This is a translation of a previous story published on this blog.
“There are three type of terror: gross-out, horror and terror.”
Fire. The pastel-looking water of the lagoon reflected a blaze of colours. It was the only moment of the entire day, or better, the whole week, in which beauty unfolded in all her majesty. And it lasts precisely the time to cross the bridge that links the Most Serene City of Venice to the mainland. The Bridge of Liberty, it’s called. Indeed, comfortably sitting on a blu-electric seat of the fast regional train 2247 (the chair had to be on the left side of the train, following its direction), you could feel a full sensation of freedom watching the sunset become dusk and then darkness.
Silence is a vital factor in living such a moment. Inner silence. Because the 19:12 train, full of people, didn’t allow to feel absolute silence. By the open window over my seat, I could hear the train rattle creating a white sound that softened the chatting of the people near me. Focusing on that rhymed sound and the warm brightness of the sunset, you could reach a trans-state or maybe just drowsiness, but the result is quite the same: in some way, it soothes the fatigue of the entire day.
The darkness surrounded the train quickly, and my attention shifted from the window to the Kindle in my bag. I hadn’t the mental straightness to read something that echoed my everyday studies. Orientalism by Said should be the more appropriate choice: the percentage below on the left side of the screen showed 21%. Not bad, I thought. I’m used to starting more books simultaneously and reading them in parallel. 32% … significant percentage for Danse Macabre by S. King. Danse Macabre is not a novel but an essay. A horror essay. Have you ever asked yourself why someone should watch a horror movie o read a horror book? Why, instead of running away from it, have you been attracted? It seems like we are just stuck in a sick perversion of pleasure when we read, for instance, that a serial killer rips a young woman. King asks himself these questions in the essay, and although I was just at the beginning of the book, I already had some ideas about the answers.
I was interrupted by the soft deceleration of the train: we were arriving at Mestre station, an intermediate stage between Venice and Padua. The night outside gained my attention again. Although still far away, the neon lights of the station cast the long shadows of the poles and wires that provide energy to the train’s engine on the concrete walls.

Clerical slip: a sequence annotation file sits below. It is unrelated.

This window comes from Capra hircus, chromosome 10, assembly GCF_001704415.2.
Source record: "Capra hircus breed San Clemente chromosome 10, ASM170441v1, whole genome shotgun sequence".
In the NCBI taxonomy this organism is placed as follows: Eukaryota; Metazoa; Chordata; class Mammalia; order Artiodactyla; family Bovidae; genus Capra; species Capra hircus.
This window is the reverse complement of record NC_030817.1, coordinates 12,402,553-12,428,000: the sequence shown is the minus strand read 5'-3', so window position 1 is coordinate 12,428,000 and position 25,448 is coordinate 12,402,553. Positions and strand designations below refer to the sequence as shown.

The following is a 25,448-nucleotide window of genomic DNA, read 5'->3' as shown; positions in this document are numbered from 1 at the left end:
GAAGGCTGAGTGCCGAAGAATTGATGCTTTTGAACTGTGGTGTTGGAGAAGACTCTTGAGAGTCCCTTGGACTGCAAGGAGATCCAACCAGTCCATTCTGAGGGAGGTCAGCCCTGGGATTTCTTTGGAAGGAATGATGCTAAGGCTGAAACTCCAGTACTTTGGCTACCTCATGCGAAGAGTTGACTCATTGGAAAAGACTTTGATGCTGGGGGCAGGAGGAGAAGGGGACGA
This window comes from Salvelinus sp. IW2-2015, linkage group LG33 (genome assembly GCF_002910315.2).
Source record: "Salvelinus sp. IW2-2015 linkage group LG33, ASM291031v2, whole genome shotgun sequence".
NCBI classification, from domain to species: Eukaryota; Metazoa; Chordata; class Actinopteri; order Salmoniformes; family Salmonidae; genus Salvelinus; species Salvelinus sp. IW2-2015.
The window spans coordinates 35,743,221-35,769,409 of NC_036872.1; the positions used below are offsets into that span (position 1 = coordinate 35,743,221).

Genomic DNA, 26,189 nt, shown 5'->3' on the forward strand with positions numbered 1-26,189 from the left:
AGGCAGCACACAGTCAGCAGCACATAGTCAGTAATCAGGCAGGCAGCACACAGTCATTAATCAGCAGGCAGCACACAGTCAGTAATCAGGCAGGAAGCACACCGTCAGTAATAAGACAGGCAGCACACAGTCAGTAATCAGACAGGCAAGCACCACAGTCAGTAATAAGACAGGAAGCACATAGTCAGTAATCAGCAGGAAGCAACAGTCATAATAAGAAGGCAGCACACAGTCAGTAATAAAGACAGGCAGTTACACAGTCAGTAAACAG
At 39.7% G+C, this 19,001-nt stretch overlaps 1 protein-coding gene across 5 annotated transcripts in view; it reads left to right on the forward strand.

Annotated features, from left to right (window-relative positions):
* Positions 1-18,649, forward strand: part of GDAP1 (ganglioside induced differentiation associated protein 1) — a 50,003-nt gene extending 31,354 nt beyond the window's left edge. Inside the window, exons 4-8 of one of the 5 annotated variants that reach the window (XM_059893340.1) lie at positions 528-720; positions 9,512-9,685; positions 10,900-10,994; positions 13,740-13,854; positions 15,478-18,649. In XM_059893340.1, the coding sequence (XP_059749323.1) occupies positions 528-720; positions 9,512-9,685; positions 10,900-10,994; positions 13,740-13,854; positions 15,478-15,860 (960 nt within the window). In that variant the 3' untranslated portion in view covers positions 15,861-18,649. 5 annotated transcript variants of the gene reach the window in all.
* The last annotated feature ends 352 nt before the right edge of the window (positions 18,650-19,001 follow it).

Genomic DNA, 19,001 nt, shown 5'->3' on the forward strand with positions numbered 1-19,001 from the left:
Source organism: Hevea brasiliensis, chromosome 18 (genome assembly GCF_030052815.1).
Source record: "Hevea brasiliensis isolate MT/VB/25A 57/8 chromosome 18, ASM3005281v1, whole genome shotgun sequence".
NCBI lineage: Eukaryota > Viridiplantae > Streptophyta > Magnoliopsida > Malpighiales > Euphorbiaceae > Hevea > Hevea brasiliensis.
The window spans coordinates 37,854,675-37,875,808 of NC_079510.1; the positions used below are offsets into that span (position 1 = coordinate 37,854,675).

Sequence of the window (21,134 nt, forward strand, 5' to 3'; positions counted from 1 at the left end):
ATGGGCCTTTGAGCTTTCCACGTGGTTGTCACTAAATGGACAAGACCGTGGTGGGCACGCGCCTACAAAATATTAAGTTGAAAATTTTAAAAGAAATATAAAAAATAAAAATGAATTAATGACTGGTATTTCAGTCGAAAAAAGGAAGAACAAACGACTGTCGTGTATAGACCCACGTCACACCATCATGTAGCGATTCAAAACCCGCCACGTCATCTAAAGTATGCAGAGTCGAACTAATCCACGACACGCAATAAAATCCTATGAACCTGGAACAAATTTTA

I snatched an elusive movement coming from the tail of the train. I detect it again a bit more distant, almost six rails from the train. A shadow glided effortlessly between the tracks. It moved strangely, its speed was neither a walk nor a run: waving and without a standard posture in its progress. Now it was at the minimum distance from my position but still too far to acknowledge its shape. The train started to move again to reach the station, but I kept my eyes on that strange creature. I grasped a few seconds more of its movements by the slim chick between my seat and the window behind me, and then it disappeared in the darkness.
The train had now arrived at the station of Mestre, where most of the commuters would get off, letting my cabin almost empty. There were maybe five people left; three of them were for sure still in the carriage: two rows of seats in front of me, a boy and a girl acting like in soft-porn series and a white-collar man showing off his new Bluetooth earphone while talking in a pretty annoying way about money cost and quantitative easing, to someone who probably didn’t care about it. Quite an ordinary day.
The train was about to leave; it would still take 20 minutes to arrive in Padua. I was already returning to my thoughts when suddenly, a snap came from the tail of the carriage, awakening my attention again.
Someone reached the train a moment after the doors had been closed but was still in time to push the button to force the automatic lock. The doors opened and closed. I could not see who had entered the cabin, but I heard him walking through the corridor. He trailed one leg, and he moved slowly towards my position. His arrival was preceded by a stinging smell of rottenness and saltiness. He exhaled a miasma that spoiled and contaminated the surrounding air. He passed me and sat in one of the four accessible seats next to me in the opposite direction to the motion of the train. He wore an oversized sweater and frayed trousers that covered his feet. His head, hidden behind the sweater’s hood, was leaning against the window. I stared at him as I often do because of my morbid curiosity. He probably noticed it and suddenly turned to me and looked me in the eyes.